…the long modern poem is virtually doomed to failure by its own ground rules. Any extended work needs a strong overall form to guide both the poet in creating it and the reader in understanding it. By rejecting the traditional epic structures […] the modern author has been thrown almost entirely on his own resources. He must not only try to synthesize the complexity of his culture into one poem, he must also create the form of his discourse as he goes along. (25)
Gioia has aptly named perhaps the primary concern for the author of a long poem: how to make a work of such scope coherent and sustained. In the void Gioia identifies by the loss of “traditional epic structures” such as straightforward narration, a quest for identity, answerability to the supreme entities of God or Nation, etcetera, contemporary American authors of the long poem have supplanted landscape as a suprahuman, unifying context. In Omeros, Maud’s funerary shroud provides a clean metaphor for the functioning of landscape as a cohesive fiber, during the her funerary scene, the narrator reflects on:

…the ghosts I will make of you with my scratching pen,

like a needle piercing the ring’s embroidery
with a swift’s beak, or where, like a nib from the rim
of an inkwell, a martin flickers a wing dry… (266)

The conflation of the poet’s pen with Maud’s embroidery needle takes on even more importance with the knowledge that the funerary bier she was making was “hung with orchids” and “the image of a swift/ …and not only the African swift but all the horned island’s/ birds, bitterns and herons, silently screeching there” (267). Her shroud, an artistic representation of the natural world, is meant to cover her body, and her expired life, in entirety. It serves as the drapery over a completed thing, a completed life; in Walcott’s case, the represented landscape serves as a covering for the completed work, linking the text everywhere with the images of the island.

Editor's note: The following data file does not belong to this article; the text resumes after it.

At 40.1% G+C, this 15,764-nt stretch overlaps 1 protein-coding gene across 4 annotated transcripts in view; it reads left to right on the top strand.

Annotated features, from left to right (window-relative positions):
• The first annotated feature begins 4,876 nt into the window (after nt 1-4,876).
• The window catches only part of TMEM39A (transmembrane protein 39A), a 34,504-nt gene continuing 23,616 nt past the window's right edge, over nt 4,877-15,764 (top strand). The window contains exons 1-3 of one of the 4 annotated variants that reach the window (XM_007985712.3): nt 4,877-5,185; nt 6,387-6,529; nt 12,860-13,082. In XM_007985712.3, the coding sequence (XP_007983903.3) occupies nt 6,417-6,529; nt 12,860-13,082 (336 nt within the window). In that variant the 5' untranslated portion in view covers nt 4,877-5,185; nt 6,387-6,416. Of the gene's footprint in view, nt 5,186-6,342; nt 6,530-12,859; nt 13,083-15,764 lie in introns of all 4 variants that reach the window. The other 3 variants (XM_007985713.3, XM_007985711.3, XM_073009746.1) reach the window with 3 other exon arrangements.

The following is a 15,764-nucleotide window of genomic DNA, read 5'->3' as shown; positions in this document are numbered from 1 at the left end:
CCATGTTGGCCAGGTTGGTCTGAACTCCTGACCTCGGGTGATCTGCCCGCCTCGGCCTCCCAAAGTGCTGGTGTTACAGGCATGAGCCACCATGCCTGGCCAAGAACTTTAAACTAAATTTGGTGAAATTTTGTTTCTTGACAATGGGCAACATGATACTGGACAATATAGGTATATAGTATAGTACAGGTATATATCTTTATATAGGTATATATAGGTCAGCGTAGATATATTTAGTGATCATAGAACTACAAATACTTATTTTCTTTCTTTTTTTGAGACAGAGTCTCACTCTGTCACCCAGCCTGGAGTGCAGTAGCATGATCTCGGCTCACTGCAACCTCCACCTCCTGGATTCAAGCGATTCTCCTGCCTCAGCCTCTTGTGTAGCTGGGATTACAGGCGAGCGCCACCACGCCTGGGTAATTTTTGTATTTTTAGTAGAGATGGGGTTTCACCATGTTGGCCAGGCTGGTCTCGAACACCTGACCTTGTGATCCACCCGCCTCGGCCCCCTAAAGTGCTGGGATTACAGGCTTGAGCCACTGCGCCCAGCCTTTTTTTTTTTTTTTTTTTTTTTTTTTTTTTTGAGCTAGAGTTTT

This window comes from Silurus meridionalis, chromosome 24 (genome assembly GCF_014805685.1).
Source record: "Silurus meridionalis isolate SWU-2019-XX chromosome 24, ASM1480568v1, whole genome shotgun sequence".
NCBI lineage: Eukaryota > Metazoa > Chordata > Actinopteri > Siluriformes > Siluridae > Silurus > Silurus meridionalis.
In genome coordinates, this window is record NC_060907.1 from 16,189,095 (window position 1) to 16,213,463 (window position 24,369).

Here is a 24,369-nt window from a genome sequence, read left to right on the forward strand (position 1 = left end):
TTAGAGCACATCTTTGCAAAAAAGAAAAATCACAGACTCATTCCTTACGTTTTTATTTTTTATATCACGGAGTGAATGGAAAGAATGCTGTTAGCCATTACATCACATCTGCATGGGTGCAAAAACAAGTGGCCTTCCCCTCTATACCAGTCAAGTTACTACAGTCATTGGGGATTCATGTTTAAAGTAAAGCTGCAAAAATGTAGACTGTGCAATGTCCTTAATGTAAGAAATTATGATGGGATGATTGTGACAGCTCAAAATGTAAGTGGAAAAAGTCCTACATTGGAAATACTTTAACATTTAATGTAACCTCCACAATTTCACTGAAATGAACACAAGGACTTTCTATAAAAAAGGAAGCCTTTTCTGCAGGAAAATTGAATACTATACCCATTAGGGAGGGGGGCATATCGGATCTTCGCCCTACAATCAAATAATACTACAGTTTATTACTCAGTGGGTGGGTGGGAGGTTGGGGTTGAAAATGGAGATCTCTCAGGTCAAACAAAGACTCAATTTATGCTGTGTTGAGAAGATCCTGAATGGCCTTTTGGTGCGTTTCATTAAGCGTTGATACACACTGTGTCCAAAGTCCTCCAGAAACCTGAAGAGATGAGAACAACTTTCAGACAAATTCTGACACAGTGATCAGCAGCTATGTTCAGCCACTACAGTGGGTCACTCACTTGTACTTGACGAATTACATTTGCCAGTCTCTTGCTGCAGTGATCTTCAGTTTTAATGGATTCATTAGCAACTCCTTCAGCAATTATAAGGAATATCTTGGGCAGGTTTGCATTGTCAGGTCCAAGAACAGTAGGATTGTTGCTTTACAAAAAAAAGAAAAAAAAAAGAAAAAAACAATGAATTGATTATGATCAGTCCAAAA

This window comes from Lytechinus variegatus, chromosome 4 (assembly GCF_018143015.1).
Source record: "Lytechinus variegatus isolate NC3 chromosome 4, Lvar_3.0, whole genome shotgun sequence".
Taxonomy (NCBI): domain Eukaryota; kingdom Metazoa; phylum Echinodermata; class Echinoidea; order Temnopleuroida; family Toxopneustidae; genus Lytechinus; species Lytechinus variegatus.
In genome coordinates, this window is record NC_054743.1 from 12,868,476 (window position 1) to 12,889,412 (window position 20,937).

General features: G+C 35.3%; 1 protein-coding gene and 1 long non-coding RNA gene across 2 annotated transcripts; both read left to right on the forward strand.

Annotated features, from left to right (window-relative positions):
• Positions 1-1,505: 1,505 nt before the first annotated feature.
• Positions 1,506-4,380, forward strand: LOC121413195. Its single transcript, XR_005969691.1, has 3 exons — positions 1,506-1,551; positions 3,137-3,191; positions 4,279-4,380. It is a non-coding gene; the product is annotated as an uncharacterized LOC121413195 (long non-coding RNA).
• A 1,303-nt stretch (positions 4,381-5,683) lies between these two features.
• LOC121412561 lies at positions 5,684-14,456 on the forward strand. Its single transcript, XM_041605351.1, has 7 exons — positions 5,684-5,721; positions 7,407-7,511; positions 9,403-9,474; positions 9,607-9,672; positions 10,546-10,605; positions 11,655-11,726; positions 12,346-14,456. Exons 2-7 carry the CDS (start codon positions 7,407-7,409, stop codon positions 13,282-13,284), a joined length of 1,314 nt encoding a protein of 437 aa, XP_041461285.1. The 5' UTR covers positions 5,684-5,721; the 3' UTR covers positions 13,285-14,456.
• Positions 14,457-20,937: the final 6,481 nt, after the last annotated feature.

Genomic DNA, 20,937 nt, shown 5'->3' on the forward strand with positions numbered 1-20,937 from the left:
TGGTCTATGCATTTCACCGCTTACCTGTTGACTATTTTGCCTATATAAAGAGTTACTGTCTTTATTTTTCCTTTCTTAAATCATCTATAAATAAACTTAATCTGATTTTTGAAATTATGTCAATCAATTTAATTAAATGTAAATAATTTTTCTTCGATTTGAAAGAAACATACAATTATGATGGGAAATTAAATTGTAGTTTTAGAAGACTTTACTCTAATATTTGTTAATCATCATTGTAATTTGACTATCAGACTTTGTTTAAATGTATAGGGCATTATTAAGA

In Glück’s 1994 collection of essays, Proofs and Theories, she states,

The argument for completion, for thoroughness, for exhaustive detail, is that it makes an art more potent because more exact– a closer recreation of the real […] Louis Simpson says the lyric poem is any poem expressing personal emotion rather than describing events. The opposite, in other words, of the news story. The expression […] depends, obviously, on the existence of a voice… (74-5)
Glück’s traditional and narrow description of the lyric here necessarily changes within the context of a lyric sequence, or long poem. She claims for her poetry the sustenance of lyric intensity, and simultaneously harpoons the root of poetic expression: the need for a voice. In The Wild Iris, in fact, the voices are in triplicate, and that of the various parts of the garden maintain stirring presence. Interestingly, critics have pointed out that the voices of The Wild Iris, though clearly intended to be three distinct voices (that of poet, garden and God), meld together in the continuity and lyricism of the ‘I,’ as though the entire work is being uttered by one speaker. In part, this conflation of the voices enhances the ability of the reader to project themselves, their own consciousness, into the work, heightening its transcendent properties.